ProgressNow New Mexico will be looking at some top-level races more in-depth over the next few weeks to bring our perspective to the key races we’re expecting to see in New Mexico this year. New Mexico is in the national spotlight as one of the “most likely to flip” states in terms of our governor’s race. Our series will focus on the offices that New Mexicans can vote for statewide. This is the third piece in our series.
The position of Lt. Governor can seem pretty inglorious compared to other statewide positions with specific duties as Secretary of State or Attorney General. Other than breaking deadlocked votes in the state Senate, what exactly is the function of the number two elected official in the state?
The major role for Lt. Governors outside of overseeing the Senate is to act as the lead executive when the Governor is not in the state. Should a major catastrophe occur that might require calling on the state’s National Guard, for instance, the Lt. Governor can make those decisions if the governor were not readily available for some reason. The third official role they play is being an “ombudsman” for constituents, which in this case would mean any citizen in the state with concerns about the executive branch. New Mexico’s current Lt. Governor, John Sanchez, hasn’t exactly been a great example of this function considering he’s suffered his own scandals right alongside his scandal-ridden boss, Susana Martinez.
But most of the time, the reality is that a Lt. Governor acts as a surrogate for the Governor’s office in much the same was the Vice President does nationally. And since New Mexico elects their Lt. Governors separately from their eventual running mates, the specific nature and positions of these candidates can reflect some different positions of voters. This oddity of New Mexico politics has been addressed as recently as this year’s legislative session, although changes have yet to be made.
Despite the somewhat ambiguous nature of the position, this year’s slate of candidates for the number two position in the state is and has been, an interesting look into the world of New Mexico politics.
Michelle Garcia Holmes is running unopposed within the Republican Party this year for Lt. Governor, although she’s the second contender to be running. Last fall, former Secretary of Indian Affairs Kelly Zunie started a run but dropped out abruptly after questions about her residency in New Mexico put up roadblocks to her candidacy.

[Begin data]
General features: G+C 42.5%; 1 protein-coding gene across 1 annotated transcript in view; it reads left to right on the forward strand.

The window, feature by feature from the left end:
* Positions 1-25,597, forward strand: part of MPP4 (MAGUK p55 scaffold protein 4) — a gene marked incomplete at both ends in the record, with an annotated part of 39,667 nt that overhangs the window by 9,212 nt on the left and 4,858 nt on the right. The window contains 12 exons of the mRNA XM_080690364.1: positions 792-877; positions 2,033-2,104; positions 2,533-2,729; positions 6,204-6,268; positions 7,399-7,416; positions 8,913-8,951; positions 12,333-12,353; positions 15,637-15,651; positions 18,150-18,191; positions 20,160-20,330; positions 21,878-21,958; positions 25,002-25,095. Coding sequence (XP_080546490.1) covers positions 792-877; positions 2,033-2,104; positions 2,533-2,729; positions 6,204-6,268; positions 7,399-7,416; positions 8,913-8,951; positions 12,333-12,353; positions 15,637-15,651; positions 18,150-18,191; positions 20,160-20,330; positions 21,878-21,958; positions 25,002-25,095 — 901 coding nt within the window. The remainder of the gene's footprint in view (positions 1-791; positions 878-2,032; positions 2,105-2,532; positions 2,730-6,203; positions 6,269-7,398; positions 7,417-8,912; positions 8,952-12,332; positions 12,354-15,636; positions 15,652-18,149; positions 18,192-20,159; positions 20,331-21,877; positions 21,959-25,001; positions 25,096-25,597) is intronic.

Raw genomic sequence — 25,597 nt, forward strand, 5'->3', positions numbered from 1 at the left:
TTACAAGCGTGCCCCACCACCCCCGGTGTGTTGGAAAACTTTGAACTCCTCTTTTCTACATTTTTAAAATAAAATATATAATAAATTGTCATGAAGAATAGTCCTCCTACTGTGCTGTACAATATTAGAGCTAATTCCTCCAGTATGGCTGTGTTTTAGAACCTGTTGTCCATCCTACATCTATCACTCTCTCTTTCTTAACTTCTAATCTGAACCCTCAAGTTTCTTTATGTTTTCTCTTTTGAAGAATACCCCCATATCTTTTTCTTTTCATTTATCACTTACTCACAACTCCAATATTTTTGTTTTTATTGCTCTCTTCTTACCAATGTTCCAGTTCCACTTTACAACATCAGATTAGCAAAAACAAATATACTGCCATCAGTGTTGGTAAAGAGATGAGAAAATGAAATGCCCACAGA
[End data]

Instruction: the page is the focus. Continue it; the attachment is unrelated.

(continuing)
Considering Steve Pearce is running unopposed for Governor, we can assume safely that he and Garcia Holmes will be the actual ticket for voters in November. On the surface, it’s a strange pairing. Pearce has been an arch-conservative his whole career, even within his party he’s one of the most conservative members of the House. Garcia Holmes, however, is only recently a declared Republican and has worked with and for Democrats in the past. She worked for Democrat Gary King as his chief of staff when he was Attorney General and she ran for Albuquerque’s mayor recently as an independent.
Garcia Holmes spent her career as police officer though, and riding the current governor’s “tough on crime” mantra has seemed to work well for Republican in the state within some districts so her experience there may bring some doubters in-line with her less-than-dedicated background as a Republican. She’s also openly endorsed by extreme anti-choice activists like Tara Shaver who’ve attempted to outlaw abortion at the municipal level in Albuquerque and worked against women’s health issues at the state level for years.
Without any real experience as an elected official it’s hard to say what Garcia Holmes real stances are on some issues, but apparently, her campaign platforms are in line with Pearce and the hardline GOP enough to support her being unopposed in June.
The race for Lt. Governor for Democrats has been playing out since early in 2017 and remains a heated battle going into the primary season. Early contenders for the position like State Senator Michael Padilla and former Commissioner for Public Education Jeff Carr have since dropped out; Padilla because of allegations of past misdeeds of sexual harassment and Carr after not achieving the needed 20% of votes from Democrats at their pre-primary convention. Former Santa Fe Mayor Javier Gonzalez jumped into the race after Padilla exited in December, but has left the race before the pre-primary due to allegations of sexual assault in his past.
So who’s left?